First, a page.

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Comparing the minimum wage proposals

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Snapshot for March 2, 2005

Comparing the minimum wage proposals

new pollAdobe Acrobat (PDF)  by the nonpartisan Pew Research Center shows that Americans overwhelmingly support an increase in the minimum wage: 82% said it was an important priority and only 6% opposed an increase. The minimum wage is a popular issue because Americans believe that everyone deserves the opportunity to earn a decent wage, whether they’re a young worker trying to earn money for college or a single mother supporting a family. The minimum wage is about fairness, the value of work, and the opportunities that work provides.

Despite its importance and popularity, lawmakers have not made raising the minimum wage a priority and have let its purchasing power fall every year since 1997. The minimum wage is now worth no more than it was before the last federal increase and worth less than in all but two of the last 48 years. Its value is lower relative to the average wage than it has been since the 1950s.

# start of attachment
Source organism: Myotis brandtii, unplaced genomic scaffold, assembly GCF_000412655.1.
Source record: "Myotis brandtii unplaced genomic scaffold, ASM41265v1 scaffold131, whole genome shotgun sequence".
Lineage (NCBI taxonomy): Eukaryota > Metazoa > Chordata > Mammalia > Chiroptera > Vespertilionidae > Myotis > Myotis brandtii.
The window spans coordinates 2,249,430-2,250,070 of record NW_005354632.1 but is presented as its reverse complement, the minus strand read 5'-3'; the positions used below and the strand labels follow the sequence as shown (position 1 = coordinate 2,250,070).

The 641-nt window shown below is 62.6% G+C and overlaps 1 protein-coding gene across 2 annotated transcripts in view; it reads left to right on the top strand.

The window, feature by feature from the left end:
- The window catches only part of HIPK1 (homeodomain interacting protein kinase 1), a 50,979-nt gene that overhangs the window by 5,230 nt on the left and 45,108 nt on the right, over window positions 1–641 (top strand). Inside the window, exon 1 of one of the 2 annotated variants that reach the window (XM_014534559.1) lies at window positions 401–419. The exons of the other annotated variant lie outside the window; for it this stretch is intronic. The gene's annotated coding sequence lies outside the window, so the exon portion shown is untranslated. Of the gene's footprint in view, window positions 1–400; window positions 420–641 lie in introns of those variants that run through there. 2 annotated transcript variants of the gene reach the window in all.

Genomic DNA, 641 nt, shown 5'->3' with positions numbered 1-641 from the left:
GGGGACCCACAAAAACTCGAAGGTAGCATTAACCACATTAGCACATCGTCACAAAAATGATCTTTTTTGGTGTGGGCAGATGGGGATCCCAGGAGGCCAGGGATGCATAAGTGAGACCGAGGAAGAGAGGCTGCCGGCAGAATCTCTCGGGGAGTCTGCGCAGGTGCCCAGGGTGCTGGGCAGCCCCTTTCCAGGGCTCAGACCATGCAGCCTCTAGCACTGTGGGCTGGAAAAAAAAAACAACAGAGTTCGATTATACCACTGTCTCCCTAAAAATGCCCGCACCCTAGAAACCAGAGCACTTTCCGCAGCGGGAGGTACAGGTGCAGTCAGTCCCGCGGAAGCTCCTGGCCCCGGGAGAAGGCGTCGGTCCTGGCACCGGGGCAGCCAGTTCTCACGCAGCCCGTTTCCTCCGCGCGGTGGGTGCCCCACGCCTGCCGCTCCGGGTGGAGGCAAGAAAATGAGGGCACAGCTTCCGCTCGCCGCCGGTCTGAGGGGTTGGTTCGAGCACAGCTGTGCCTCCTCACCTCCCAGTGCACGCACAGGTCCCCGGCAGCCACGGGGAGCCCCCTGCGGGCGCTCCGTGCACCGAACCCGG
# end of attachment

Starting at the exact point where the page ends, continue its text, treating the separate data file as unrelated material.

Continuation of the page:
Comparison of currently proposed minimum wage increases to the 1996-97 increase

The last minimum wage increase, from $4.25 to $5.15 in 1996-97, improved the earnings of 9.9 million workers, or 8.9% of the workforce. Because it did so without negative economic consequences, it provided a useful benchmark for crafting a successful minimum wage package. A proposal in the same vein by several senators earlier this year would raise the federal minimum wage from $5.15 to $7.25 in three steps over two years. This proposal would directly raise the wages of 7.3 million workers (5.8% of the workforce), and would therefore be likely to have an even smaller effect on the economy than the last federal increase while still having significant benefits for working families.

Last week, Senator Rick Santorum (R.-Pa.) announced an alternative plan—raising the federal minimum wage to $6.25 over the next two years. While an improvement over the current level, $6.25 would still be an inadequate federal wage floor. It would directly affect fewer than one-fourth the number of workers than an increase to $7.25, benefiting only 1.4% of the workforce. It would also fail to restore the purchasing power of the minimum wage to its 1997 level.

This Snapshot was written by EPI economist Jeff Chapman.


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